Why You Shouldn't Put Unwanted Frozen Food Back In The Grocery Store Freezer

Even when you're excited about the meals ahead, shopping for groceries is a chore. However, there are some dos and don'ts related to supermarket etiquette you might not be well versed with. While you're probably familiar with the obvious ones like refraining from snacking or veering to the right as you peruse the aisles, you might be committing a major (not to mention risky!) faux pas when it comes to dealing with frozen food items you no longer want.

We've all been there before. You picked up a few frozen items that initially seemed a good idea but have since changed your mind. Although you might assume that returning these items to their rightful place in the freezer section is the considerate thing to do, it's not. Putting back these goods can be a safety issue due to the risks associated with defrosting. As frozen foods start to thaw, the USDA reports that they can enter the "danger zone" as extended exposure to room temperatures can accelerate the growth of bacteria like salmonella, E. coli, or campylobacter, which can trigger foodborne illness.

Generally, there is a two-hour cap before frozen items are deemed unsafe and should be tossed. Yet, even though this limit is imposed by many grocery stores, there's no way of monitoring time if customers take it upon themselves to bring half-thawed items back to the frozen aisle. As a result, this sparks the question, what should you do with these unwanted frozen items?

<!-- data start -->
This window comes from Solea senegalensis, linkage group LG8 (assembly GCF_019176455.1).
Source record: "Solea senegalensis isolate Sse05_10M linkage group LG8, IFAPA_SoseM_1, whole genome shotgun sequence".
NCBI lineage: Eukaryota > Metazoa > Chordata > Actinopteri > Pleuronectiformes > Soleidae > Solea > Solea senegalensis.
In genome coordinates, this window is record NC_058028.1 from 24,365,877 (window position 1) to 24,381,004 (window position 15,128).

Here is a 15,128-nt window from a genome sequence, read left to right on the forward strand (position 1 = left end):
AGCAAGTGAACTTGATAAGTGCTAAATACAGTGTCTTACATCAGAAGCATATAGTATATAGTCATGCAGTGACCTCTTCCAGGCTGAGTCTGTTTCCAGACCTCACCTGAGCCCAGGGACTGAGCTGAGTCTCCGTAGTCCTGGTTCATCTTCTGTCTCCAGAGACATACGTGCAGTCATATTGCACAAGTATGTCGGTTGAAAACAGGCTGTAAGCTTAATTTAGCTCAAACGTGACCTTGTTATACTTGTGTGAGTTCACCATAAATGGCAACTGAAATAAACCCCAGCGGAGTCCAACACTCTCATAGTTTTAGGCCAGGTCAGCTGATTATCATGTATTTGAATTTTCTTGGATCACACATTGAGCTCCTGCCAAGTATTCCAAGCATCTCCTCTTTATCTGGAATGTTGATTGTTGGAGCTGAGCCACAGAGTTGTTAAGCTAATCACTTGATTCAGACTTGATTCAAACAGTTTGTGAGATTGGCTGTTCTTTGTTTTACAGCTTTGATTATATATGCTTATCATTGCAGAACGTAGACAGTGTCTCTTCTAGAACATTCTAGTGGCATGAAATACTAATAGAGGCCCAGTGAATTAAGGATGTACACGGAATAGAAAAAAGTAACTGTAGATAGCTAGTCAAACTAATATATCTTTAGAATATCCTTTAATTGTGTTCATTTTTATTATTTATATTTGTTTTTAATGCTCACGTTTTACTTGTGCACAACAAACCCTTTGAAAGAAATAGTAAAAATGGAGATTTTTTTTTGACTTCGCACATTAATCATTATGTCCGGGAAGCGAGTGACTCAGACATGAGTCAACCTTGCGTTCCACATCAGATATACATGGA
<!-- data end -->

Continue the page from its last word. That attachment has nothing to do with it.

Instead of returning frozen items yourself, do this

Rather than bring back a frozen item — or worse yet, leaving it in an unrelated aisle to melt — seek out a staff member. Either hand over the product to the nearest attendant or take it to the checkout point, where you can communicate how long it's been out of the freezer. From there, staff will assess what to do with the item based on store policy. Easier and safer than taking matters into your own hands, letting staff deal with these iffy items is a win-win for everyone.

That said, to avoid unnecessarily lugging frozen food items around the supermarket in the first place, we recommend shopping in the correct order. Begin your grocery haul by selecting non-perishable goods before moving on to refrigerated and frozen items. Shopping more intentionally will prevent temperature-sensitive foods from thawing too quickly, which is in your best interest should you buy frozen items. 

Last but not least, just because you've followed the proper procedure for dealing with unwanted frozen food items, this doesn't mean everyone else did. As you scan the shelves of the frozen food section, always remember to scrutinize items, ensuring everything feels cold to the touch before adding it to your cart. After all, it's worth taking extra precautions regarding the food you plan to put in your freezer at home.